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Heavy-duty repair shops have two goals: to offer a valuable service and to make a profit.

Newflash: If your shop doesn’t achieve the latter, it won’t be open long enough to provide the former.

We can hear you now: Whoa, Fullbay, that’s intense.

Okay. Let’s back up a little bit and explain ourselves.

A mistake many shop owners make is the way they price parts. Some got used to a simple percentage markup structure long ago and have never bothered to make a change. Others may feel that their profits should come from the service they perform, so they basically pass on the cost straight across with no parts markup.

If you’re the shop in either of these scenarios, you’re leaving profits on the table.

A fresh parts markup strategy is how you can resuscitate your anemic bottom line and take your repair shop from surviving to thriving.

Parts Cost Money

There’s a reason that simply marking up parts by a percentage – 50%, for instance – doesn’t often result in healthy profits. It’s because that basic formula doesn’t account for the hidden costs the part carries.

Also known as burden rate or overhead, those costs include everything involved in ordering the part. They’re things such as time, a computer, Internet connection, electricity, and a phone. If your shop keeps parts stocked, there’s also the cost of space to store them until they’re needed. Plus, don’t forget other overhead costs like:

  • Insurance
  • Theft
  • Unused, outdated parts that you’ll have to replace (with other parts that carry their own burden rate)

For example, a part the vendor charges $100 for could end up costing $120 or more after your parts manager orders it and stocks it on the shelf.

Parts Markup Strategies

Don’t take a hit-and-miss approach to profits. Put together some parts markup strategies and find the one that works for you.

For instance, you could aim to make a certain percentage in profit. In general, heavy-duty repair shops should make around 45% in profits on parts, so you can base your parts markup on a 45% profit margin.

You can also go with volume-based pricing. For that strategy, you take a higher markup on slow-moving inventory than on parts with high turnover. Another approach is to charge more markup on low-priced items. For example, a bolt or bracket might only cost you 50 cents, but not many people know what small, low-priced parts like those cost – and they typically don’t care. You’ll find customers are more concerned with big-ticket items than haggling over parts that cost a few dollars. That means you can easily charge $2.50 for that .50-cent part, which translates into an 80% profit margin.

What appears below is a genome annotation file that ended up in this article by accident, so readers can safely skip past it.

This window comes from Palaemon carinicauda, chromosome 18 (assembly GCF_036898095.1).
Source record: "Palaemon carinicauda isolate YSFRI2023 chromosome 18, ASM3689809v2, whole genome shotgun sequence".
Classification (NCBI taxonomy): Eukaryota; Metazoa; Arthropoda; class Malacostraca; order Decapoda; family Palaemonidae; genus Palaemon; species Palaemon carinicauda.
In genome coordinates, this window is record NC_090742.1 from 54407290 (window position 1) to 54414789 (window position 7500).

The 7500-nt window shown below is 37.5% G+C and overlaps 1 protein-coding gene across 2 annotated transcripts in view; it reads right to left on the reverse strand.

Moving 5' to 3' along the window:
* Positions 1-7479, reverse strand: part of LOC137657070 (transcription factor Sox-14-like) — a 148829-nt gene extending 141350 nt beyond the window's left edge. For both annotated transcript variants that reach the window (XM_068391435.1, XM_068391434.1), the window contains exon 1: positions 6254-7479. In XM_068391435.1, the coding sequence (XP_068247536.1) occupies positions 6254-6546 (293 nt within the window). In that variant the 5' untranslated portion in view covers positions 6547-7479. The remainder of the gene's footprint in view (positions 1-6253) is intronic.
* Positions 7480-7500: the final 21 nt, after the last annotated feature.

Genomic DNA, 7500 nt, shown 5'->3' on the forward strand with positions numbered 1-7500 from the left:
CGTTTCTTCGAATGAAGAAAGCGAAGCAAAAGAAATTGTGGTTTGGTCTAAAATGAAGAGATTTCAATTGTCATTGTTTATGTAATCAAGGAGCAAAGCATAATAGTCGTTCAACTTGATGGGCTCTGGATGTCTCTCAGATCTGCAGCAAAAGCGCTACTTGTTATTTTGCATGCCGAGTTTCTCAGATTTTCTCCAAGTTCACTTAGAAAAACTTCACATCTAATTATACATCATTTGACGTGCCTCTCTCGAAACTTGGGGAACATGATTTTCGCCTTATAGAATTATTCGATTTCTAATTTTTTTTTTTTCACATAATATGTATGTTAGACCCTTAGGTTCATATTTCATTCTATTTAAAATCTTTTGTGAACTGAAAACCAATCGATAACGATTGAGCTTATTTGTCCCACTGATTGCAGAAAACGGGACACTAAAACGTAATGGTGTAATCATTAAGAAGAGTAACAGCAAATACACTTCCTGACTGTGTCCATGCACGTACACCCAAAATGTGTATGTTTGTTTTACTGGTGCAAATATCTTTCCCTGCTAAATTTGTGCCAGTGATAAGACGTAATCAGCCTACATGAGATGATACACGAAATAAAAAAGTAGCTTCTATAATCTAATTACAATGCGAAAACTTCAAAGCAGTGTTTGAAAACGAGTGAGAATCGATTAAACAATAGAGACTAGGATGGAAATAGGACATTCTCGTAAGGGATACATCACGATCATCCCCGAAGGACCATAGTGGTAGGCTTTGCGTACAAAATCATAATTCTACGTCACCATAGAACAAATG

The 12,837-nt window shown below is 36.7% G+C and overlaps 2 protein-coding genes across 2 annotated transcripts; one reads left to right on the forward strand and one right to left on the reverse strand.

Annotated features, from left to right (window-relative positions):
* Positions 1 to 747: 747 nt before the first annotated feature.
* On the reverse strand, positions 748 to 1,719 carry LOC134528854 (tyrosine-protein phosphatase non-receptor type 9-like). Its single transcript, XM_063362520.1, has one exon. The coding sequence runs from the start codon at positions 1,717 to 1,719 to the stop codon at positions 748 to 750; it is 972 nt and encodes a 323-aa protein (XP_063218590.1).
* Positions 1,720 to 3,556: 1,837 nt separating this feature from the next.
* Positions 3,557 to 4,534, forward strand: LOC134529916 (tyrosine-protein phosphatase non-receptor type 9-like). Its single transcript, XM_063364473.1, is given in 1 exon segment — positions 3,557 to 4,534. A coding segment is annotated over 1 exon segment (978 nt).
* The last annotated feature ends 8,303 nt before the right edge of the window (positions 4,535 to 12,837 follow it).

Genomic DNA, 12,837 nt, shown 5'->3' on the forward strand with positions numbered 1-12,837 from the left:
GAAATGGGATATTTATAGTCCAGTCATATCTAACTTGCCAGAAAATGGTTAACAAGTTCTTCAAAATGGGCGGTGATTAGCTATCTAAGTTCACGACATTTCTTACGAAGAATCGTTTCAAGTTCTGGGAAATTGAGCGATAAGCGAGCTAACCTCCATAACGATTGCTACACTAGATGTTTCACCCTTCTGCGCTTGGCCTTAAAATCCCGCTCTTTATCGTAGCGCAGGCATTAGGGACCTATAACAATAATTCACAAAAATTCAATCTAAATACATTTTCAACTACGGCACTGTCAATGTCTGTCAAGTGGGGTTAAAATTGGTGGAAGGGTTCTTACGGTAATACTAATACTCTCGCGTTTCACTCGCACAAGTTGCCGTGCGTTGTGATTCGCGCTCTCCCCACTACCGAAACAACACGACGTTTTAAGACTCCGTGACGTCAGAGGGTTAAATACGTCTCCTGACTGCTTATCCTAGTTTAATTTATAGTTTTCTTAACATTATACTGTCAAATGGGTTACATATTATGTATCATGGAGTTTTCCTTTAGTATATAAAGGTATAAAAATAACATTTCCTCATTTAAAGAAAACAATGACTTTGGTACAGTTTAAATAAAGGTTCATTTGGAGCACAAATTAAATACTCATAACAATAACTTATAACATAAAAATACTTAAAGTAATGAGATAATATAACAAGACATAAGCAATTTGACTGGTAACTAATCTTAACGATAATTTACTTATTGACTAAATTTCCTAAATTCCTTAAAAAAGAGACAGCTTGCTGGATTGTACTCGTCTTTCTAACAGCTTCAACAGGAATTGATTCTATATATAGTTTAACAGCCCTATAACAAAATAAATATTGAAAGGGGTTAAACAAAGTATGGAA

Calculating Parts Markup

Once you know how much you want to make, work backward from there to determine a profitable parts markup.

Here’s a formula for calculating a parts markup that will return a 45% profit:

Full cost of the part / (100-target profit margin)100 = what you charge for the part

If you have a target profit margin of 45%, you would divide the full cost of the part by 100-45 (which is 55), then multiply that answer by 100.

Plugging in our $100 part example ($120 fully burdened) gets us a parts markup of $98.18:

$120/55×100=$218.18

You can use different percentages for the target profit margin if you decide not to mark up all parts the same. Applying this equation to each part you sell will guarantee a consistent profit. Plus, it keeps your shop competitive while ensuring you don’t get a reputation for over-charging.
Of course, doing the math every time you create an estimate or invoice can turn into something of a time-suck. Although it’s essential to understand how effective parts pricing works, we’ve created a tool that will handle the heavy mathematical lifting for you. Scroll down a little bit to play around with the Parts Markup Tool and get a feel for how it works. It’ll show you what you need to charge to make a certain amount off each part – and better yet, it lets you experiment with different prices and percentages without actually having to experiment on your inventory.

By the way, the Parts Markup Tool is one small piece of Fullbay. Want to see what else shop management software designed for heavy-duty shops can do for you? Give our demo a whirl and find out!

Suz Baldwin

Suz Baldwin got her start in the automotive industry, writing and editing for several motorcycle and classic car magazines straight out of college. In the years that followed, she’s written all sorts of copy for brands big and small while consuming enough coffee to paralyze a dinosaur.